Friday, September 30, 2011

Roan High Knob

The last time I went to the Roan High Knob Shelter the snow was several inches deep (see photos and my short write-up of the history of the shelter here), so I thought I'd venture back to see what it looked like in the summer. To be honest, it looked a lot better covered with snow! The old fire warden's cabin is in pretty rough shape, but not bad considering it was originally built back in 1933 (renovated in 1980). Below is a handheld panorama of five photos stitched together in Photoshop of the steep and winding side trail leading off the Appalachian Trail to the shelter (click to enlarge).  While I was there I noticed that there's a very nice spruce forest behind the shelter, and as I explored that I came across the 1934 survey marker (on the top of the boulders you see below) marking the highest point on Roan Mountain at 6,285 feet. 

Directions: Take Route 19E to the town of Roan Mountain, turn onto Route 143 and travel 12.8 miles to the TN/NC state line (Carver's Gap). On your way up the mountain, you'll pass through the Roan Mountain State Park. Eventually, you leave the state park and enter the national forest. Option 1: Park at Carver's Gap and take the AT approx. 1.5 miles up (heading south on the AT, away from the Balds). I really like this section of the AT. It's beautiful and, while a steady climb, not as steep as you might think. -- Option 2: Turn right at Carver's Gap and continue driving up the mountain to the Old Cloudland Hotel Site (this road is closed during the winter months). Pay the entrance fee ($3) and park at the end of the lot nearest the bathrooms, look for and climb a short flight of stairs and venture to your left.  You'll soon run into the AT.  Turn right to hike north on the AT (toward the balds) for a short distance (approx. 1/2 mile) -- on the way you'll pass by an old chimney. The shelter is located one tenth of a mile off the AT on well-marked, blue-blazed trail. Click here for the Google map of the Roan Mountain area.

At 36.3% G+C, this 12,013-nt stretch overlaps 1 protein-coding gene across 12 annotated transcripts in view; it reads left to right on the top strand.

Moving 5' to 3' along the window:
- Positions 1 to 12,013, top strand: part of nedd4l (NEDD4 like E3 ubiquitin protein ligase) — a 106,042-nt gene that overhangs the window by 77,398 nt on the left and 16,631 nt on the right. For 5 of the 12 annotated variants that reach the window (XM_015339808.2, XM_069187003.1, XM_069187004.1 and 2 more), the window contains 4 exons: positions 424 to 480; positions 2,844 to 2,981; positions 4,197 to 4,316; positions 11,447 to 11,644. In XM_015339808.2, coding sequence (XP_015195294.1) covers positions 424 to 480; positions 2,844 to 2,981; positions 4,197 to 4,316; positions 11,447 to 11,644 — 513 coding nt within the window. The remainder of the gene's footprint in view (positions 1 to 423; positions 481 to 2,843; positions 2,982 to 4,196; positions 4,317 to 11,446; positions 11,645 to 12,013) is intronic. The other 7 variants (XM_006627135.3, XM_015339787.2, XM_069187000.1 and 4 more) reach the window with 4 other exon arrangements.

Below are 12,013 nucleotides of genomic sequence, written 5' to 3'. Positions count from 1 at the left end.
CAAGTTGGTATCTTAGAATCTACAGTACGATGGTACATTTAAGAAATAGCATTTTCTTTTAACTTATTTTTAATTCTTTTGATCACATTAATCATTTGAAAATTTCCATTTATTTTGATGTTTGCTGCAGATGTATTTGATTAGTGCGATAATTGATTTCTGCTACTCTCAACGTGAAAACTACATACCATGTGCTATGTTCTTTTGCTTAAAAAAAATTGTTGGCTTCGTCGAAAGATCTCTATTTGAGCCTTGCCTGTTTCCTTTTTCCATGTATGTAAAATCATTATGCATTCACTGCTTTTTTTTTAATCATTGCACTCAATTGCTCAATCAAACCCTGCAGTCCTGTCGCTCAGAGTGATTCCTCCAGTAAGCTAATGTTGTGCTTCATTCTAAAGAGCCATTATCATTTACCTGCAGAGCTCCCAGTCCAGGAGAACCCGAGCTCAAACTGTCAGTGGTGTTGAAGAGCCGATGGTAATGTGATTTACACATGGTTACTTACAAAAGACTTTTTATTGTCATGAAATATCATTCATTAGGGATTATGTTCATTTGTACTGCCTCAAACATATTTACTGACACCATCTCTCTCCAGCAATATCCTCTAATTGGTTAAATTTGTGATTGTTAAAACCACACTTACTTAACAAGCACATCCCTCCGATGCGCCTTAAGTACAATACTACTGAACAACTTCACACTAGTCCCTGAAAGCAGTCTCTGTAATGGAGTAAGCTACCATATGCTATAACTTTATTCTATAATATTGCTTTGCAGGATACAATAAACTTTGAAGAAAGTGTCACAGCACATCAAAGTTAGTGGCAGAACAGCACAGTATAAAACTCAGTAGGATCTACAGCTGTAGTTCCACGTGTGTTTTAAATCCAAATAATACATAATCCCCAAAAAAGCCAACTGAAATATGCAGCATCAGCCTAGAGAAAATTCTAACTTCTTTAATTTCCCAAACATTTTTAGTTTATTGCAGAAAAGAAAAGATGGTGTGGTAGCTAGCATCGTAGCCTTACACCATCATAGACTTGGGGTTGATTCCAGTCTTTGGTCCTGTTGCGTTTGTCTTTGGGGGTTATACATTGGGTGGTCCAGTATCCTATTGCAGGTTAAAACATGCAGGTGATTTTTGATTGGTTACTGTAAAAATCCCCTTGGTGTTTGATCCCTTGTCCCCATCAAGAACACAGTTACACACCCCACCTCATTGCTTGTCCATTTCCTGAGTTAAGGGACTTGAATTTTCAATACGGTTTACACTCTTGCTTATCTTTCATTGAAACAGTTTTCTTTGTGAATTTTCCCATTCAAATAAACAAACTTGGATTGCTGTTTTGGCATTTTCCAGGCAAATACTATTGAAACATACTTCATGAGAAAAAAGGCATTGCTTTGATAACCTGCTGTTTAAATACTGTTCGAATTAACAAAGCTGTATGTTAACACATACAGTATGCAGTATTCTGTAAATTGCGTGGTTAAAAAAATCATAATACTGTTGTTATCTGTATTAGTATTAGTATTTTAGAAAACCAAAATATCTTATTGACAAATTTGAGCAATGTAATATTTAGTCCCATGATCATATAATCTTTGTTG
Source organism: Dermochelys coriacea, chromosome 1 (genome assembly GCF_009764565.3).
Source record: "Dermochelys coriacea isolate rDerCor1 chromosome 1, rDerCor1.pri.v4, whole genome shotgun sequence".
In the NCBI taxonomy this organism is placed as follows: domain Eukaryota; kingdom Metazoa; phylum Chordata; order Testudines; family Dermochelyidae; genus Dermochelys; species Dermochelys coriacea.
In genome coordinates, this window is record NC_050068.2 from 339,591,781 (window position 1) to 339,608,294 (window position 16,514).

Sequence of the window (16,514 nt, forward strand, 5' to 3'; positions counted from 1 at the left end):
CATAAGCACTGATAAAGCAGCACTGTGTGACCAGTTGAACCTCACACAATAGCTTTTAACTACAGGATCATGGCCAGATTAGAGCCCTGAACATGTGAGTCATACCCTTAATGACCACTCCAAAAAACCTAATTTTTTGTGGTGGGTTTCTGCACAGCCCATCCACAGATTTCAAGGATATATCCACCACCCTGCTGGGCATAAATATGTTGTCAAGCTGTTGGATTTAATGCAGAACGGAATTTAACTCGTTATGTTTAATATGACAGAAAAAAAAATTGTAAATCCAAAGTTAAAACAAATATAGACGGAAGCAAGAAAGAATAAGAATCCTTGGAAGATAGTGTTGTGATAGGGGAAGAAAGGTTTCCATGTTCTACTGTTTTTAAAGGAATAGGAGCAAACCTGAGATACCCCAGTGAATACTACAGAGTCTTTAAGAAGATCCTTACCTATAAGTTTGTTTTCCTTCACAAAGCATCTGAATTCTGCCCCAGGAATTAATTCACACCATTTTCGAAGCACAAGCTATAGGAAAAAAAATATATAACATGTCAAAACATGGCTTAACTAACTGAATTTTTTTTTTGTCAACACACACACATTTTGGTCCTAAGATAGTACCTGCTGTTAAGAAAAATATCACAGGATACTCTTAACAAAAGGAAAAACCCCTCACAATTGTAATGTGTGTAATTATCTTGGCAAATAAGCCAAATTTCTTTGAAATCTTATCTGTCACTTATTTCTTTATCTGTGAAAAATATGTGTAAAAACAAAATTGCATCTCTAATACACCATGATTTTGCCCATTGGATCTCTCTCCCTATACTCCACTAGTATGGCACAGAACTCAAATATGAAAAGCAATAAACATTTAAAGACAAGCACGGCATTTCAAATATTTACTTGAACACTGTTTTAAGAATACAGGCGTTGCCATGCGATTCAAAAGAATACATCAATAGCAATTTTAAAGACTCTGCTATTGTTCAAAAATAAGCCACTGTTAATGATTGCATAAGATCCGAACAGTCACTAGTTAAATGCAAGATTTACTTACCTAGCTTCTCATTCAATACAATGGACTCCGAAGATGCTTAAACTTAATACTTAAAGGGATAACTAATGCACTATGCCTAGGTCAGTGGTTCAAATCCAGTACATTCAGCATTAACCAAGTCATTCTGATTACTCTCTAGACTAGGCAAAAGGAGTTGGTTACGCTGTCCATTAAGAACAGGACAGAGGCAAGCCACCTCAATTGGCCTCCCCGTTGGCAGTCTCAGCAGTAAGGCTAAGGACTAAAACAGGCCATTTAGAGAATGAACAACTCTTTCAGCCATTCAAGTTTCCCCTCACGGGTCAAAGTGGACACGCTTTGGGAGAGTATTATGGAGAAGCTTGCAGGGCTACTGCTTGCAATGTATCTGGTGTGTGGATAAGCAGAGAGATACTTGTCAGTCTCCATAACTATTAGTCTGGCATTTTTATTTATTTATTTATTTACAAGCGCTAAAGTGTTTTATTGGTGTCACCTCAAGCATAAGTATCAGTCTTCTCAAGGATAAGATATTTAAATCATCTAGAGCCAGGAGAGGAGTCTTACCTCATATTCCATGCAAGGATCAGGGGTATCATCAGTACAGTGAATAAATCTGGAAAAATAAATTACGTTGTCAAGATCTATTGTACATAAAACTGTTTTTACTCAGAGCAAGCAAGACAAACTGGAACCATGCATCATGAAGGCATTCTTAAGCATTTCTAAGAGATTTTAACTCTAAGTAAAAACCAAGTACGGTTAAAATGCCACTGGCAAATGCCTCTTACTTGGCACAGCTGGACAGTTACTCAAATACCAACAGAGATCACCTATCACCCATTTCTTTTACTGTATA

In winter months, when the road to the top is closed, I hike a loop -- taking the AT up to the Cloudland site and then walking the road back down to Carvers Gap.


  1. Mark ... I'm glad I'm not the only one who thinks this shelter is, well, less than photogenic!!

    Last time I was there was in early August of this year, and the whole area was FILLED with those horrible cluster flies! Those flies were an inch thick along the shelter's vertical posts, and where swarming around everywhere!! YUCK!

    The rock formation however, is always one of my favorite spots to head to, and I usually plan to have lunch on top of them!

    Nice panorama of the trail intersection!

  2. I hiked this last fall ... If you continue down the trail past the shelter there is a pretty cool waterfall, very shallow (seasonal) ... Which I promptly dropped my iPhone down lol


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